Suitable software for implementing the various components of the example systems and methods described herein include programming languages and tools like Java, Pascal, C#, C++, C, CGI, Perl, SQL, APIs, SDKs, assembly, firmware, microcode, and/or other languages and tools. Software, whether an entire system or a component of a system, may be embodied as an article of manufacture and maintained or provided as part of a computer-readable medium as defined previously. Another form of the software may include signals that transmit program code of the software to a recipient over a network or other communication medium. Thus, in one example, a computer-readable medium has a form of signals that represent the software/firmware as it is downloaded from a web server to a user. In another example, the computer-readable medium has a form of the software/firmware as it is maintained on the web server. Other forms may also be used.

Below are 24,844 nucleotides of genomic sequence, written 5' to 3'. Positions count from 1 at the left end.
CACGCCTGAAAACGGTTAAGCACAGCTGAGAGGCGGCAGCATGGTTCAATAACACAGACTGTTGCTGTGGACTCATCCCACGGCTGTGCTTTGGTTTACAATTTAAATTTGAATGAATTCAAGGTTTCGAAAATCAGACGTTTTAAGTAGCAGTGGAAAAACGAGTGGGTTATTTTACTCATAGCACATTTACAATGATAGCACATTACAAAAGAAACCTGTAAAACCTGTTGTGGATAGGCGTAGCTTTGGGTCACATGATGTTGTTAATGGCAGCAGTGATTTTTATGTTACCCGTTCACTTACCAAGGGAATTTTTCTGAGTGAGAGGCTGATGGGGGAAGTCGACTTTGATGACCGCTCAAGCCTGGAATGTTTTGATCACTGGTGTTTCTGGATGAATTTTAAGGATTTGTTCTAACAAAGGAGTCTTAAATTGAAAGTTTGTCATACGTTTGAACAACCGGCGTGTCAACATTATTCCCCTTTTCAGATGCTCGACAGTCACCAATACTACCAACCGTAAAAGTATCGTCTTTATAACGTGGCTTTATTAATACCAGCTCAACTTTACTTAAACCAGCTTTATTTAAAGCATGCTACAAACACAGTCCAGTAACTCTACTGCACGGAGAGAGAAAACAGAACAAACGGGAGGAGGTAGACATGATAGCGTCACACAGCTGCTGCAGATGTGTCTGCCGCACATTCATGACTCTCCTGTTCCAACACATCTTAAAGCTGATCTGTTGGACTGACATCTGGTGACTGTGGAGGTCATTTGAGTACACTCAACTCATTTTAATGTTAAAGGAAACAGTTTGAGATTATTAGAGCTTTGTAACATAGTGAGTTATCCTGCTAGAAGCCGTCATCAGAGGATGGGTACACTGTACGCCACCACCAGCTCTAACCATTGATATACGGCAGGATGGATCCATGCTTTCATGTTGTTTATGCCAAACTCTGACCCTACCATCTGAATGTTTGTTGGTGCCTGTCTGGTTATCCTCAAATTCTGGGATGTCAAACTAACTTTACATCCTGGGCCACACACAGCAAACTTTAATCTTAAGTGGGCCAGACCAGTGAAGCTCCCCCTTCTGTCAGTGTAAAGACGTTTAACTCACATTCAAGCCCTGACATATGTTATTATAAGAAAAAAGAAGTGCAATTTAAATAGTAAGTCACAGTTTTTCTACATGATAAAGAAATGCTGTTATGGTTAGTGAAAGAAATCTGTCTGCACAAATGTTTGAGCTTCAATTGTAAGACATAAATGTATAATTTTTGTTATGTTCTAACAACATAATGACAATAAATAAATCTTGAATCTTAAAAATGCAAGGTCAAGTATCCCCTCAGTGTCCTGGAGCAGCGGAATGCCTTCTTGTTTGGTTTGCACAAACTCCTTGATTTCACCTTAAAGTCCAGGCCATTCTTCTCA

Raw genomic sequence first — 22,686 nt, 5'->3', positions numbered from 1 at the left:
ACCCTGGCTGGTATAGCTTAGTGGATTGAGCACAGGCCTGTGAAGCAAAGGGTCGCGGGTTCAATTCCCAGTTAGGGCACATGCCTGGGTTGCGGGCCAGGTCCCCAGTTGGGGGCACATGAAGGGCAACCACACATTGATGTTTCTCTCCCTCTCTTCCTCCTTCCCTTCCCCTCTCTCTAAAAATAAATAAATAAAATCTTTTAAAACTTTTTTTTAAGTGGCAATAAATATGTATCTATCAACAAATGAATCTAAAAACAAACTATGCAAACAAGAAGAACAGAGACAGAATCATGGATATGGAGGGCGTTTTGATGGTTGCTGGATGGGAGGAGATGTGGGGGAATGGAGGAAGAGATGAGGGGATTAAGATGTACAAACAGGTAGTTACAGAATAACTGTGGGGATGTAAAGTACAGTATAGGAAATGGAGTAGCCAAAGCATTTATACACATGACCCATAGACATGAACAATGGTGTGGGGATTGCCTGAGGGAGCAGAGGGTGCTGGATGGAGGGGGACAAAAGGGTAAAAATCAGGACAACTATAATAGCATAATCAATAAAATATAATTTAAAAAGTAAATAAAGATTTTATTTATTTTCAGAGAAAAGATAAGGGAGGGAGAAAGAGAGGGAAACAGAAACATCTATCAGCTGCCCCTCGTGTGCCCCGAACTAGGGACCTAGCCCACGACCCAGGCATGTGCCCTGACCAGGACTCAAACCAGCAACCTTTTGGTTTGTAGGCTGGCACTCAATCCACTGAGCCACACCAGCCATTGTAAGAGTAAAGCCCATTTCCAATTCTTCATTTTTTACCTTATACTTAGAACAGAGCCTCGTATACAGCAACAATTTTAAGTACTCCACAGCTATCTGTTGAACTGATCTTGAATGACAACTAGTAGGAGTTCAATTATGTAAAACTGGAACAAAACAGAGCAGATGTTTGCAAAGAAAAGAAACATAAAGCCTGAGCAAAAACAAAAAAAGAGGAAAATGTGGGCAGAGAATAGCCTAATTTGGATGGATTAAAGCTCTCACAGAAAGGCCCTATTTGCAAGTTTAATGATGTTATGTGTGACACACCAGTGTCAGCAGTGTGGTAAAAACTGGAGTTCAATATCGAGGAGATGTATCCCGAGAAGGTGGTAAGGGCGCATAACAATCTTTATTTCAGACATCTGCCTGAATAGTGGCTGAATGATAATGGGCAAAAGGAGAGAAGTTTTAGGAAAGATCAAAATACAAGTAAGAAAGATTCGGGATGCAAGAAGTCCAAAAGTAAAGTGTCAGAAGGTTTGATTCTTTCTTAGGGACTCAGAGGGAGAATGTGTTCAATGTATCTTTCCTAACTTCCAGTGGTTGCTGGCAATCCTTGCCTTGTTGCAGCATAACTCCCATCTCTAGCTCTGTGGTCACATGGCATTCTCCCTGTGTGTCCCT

“User”, as used herein, includes but is not limited to one or more persons, software, computers or other devices, or combinations of these.
Some portions of the detailed descriptions that follow are presented in terms of algorithms and symbolic representations of operations on data bits within a memory. These algorithmic descriptions and representations are the means used by those skilled in the art to convey the substance of their work to others. An algorithm is here, and generally, conceived to be a sequence of operations that produce a result. The operations may include physical manipulations of physical quantities. Usually, though not necessarily, the physical quantities take the form of electrical or magnetic signals capable of being stored, transferred, combined, compared, and otherwise manipulated in a logic and the like.